All are infected, to absorb these thoughts. And one is swallowing these thought-mats like sweet bananas, they are in every hut, one piles up entire boxes and young and old will be nagging at it like rats at sugar cane. That is the reason, why so few still can think intelligently in natural thoughts, like every sincere Samoan has. In the same way as many thoughts are shoveled into the heads of children as can be. Every day they are forced to nag their quantity of thought-mats.

Only the healthiest reject these thoughts or let them fall through their spirit like through a net. But the most overload their head with so many thoughts, that no more space is left and no more light can enter. This is called: “educate the spirit” and the remaining condition of such a mess “education”, that is common. Education is called: filling one’s head to the brim with knowledge. The educated one knows the length of palm trees, the weight of a coconut, the names of all his chiefs and the eras of their wars. He knows the size of the moon, the stars, and all countries. He knows every river by name, every animal and every plant. He knows everything and everything.

Put a question to an educated one and he shoots the answer at you before you close your mouth. His head is ever loaded with ammunition, is ever ready to fire. Every European dedicates the most beautiful time of his life to make his head to the fastest gun. He who wants to be exempt from that, is forced. Every Papalagi has to know, has to think.

The only thing, that all diseased from thinking could cure, forgetting, slinging away thoughts, isn’t practiced: therefore, only very few are able to do so and most are carrying a burden in the head, making the body heavy, powerless and weak before its time. Should we, their loving, not thinking brothers, after everything I told you in genuine truth, really imitate the Papalagi and learn to think as he does? I say: No! Because we should not and must not do anything, that doesn’t make a stronger body and doesn’t give a greater sense of joy and uplifting. We have to beware from everything, that could rob us the joy of life, for everything, that darkens our spirit and takes away its brilliant light, for everything, that will cause our head to fight our body. The Papalagi proves us by himself, that thinking is a severe disease, decreasing the value of a man manifold.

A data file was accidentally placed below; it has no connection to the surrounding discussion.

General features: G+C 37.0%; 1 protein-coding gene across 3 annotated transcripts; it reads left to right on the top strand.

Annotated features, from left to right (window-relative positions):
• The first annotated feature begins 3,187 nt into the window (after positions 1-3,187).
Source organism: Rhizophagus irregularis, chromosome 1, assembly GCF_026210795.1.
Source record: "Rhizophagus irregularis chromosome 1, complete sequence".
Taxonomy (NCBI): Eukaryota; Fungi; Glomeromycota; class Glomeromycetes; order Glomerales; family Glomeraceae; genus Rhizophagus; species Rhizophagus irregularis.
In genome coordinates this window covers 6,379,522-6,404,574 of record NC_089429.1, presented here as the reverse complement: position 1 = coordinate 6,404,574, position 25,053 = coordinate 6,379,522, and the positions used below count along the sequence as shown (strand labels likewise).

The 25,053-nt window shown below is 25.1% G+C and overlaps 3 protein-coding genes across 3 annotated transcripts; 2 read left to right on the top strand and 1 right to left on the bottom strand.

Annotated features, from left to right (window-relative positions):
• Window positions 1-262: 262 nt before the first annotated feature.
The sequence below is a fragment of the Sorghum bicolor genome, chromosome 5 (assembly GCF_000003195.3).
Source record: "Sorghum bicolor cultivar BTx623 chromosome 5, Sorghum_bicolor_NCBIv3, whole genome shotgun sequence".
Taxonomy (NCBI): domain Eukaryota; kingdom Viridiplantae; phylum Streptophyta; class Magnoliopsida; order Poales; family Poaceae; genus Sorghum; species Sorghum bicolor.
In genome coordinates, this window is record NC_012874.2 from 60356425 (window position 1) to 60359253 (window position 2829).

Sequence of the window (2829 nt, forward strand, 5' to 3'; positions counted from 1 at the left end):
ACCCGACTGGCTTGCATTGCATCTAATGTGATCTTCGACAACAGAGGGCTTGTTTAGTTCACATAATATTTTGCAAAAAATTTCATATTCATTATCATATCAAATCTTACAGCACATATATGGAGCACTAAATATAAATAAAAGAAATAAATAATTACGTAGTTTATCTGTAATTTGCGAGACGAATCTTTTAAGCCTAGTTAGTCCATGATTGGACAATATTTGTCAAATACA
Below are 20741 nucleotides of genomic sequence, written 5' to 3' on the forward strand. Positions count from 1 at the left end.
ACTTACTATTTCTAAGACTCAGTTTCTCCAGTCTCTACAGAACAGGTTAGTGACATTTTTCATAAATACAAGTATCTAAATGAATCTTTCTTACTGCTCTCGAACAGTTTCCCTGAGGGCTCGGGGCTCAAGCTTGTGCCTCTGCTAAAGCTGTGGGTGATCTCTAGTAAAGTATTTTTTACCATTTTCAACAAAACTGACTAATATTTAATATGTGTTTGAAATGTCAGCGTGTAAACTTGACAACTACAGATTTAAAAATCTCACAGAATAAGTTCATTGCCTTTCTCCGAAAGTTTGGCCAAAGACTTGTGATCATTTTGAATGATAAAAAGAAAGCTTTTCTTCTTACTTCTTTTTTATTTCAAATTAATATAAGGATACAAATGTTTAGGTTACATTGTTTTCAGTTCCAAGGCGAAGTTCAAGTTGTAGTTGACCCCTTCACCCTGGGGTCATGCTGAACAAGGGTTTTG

The Papalagi Want To Drag Us Down Into Their Darkness

[…]

And let’s take a pledge and call out to them: “Stay far away from us, with your habits and your vices, with your mad dash to richness that binds the hands and the head, your passion for becoming your brother’s better, your many senseless undertakings, your curious thoughts and knowledge that leads to nothing, the aimless labor of your hands and all those other follies that hinder your sleep on the mat.”

We have no need for all that, we are happy with our fine and noble pleasures that God gave us in abundance. That God may help us not to get blinded by his light and that he may help us not to get lost and will always shine on our path so that we can follow his road and absorb his wonderful light, meaning, loving each other and carrying much tafola in our hearts.

Updated 20 September 2020

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About Jack Eidt

Novelist, urban theorist and designer, and environmental journalist, Jack Eidt careens down human-nature's all consuming one-way highway to its inevitable conclusion -- Wilder Utopia. He co-founded Wild Heritage Partners, based out of Los Angeles, California. He can be reached at jack (dot) eidt (at) wilderutopia (dot) com. Follow him on Twitter @WilderUtopia and @JackEidt